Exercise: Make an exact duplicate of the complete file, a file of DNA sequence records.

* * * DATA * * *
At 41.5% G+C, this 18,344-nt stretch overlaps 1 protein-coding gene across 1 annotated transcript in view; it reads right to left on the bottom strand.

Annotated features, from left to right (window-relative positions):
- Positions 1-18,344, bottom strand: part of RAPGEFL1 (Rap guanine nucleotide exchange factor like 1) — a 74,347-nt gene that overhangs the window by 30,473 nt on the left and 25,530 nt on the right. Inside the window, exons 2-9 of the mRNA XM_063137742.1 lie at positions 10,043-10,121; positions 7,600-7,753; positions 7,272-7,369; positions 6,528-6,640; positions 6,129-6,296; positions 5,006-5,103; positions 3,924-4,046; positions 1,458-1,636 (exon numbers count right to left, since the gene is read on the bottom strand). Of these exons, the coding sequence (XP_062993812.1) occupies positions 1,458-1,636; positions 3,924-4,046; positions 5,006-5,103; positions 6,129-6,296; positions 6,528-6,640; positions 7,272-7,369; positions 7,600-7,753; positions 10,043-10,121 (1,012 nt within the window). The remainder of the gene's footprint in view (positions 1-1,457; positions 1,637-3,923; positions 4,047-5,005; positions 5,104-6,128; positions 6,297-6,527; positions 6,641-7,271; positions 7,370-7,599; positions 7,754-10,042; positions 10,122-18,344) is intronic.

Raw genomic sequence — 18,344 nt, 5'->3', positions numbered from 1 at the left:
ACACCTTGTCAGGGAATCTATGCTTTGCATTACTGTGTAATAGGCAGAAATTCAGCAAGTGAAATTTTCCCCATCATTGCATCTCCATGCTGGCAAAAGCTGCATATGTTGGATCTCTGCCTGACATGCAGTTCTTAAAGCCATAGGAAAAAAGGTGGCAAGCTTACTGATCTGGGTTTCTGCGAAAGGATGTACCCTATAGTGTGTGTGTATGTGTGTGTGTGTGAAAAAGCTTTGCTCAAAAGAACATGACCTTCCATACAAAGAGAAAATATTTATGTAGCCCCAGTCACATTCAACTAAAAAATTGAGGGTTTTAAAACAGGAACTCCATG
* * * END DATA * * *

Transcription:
At 41.5% G+C, this 18,344-nt stretch overlaps 1 protein-coding gene across 1 annotated transcript in view; it reads right to left on the bottom strand.

Annotated features, from left to right (window-relative positions):
- Positions 1-18,344, bottom strand: part of RAPGEFL1 (Rap guanine nucleotide exchange factor like 1) — a 74,347-nt gene that overhangs the window by 30,473 nt on the left and 25,530 nt on the right. Inside the window, exons 2-9 of the mRNA XM_063137742.1 lie at positions 10,043-10,121; positions 7,600-7,753; positions 7,272-7,369; positions 6,528-6,640; positions 6,129-6,296; positions 5,006-5,103; positions 3,924-4,046; positions 1,458-1,636 (exon numbers count right to left, since the gene is read on the bottom strand). Of these exons, the coding sequence (XP_062993812.1) occupies positions 1,458-1,636; positions 3,924-4,046; positions 5,006-5,103; positions 6,129-6,296; positions 6,528-6,640; positions 7,272-7,369; positions 7,600-7,753; positions 10,043-10,121 (1,012 nt within the window). The remainder of the gene's footprint in view (positions 1-1,457; positions 1,637-3,923; positions 4,047-5,005; positions 5,104-6,128; positions 6,297-6,527; positions 6,641-7,271; positions 7,370-7,599; positions 7,754-10,042; positions 10,122-18,344) is intronic.

Raw genomic sequence — 18,344 nt, 5'->3', positions numbered from 1 at the left:
ACACCTTGTCAGGGAATCTATGCTTTGCATTACTGTGTAATAGGCAGAAATTCAGCAAGTGAAATTTTCCCCATCATTGCATCTCCATGCTGGCAAAAGCTGCATATGTTGGATCTCTGCCTGACATGCAGTTCTTAAAGCCATAGGAAAAAAGGTGGCAAGCTTACTGATCTGGGTTTCTGCGAAAGGATGTACCCTATAGTGTGTGTGTATGTGTGTGTGTGTGAAAAAGCTTTGCTCAAAAGAACATGACCTTCCATACAAAGAGAAAATATTTATGTAGCCCCAGTCACATTCAACTAAAAAATTGAGGGTTTTAAAACAGGAACTCCATG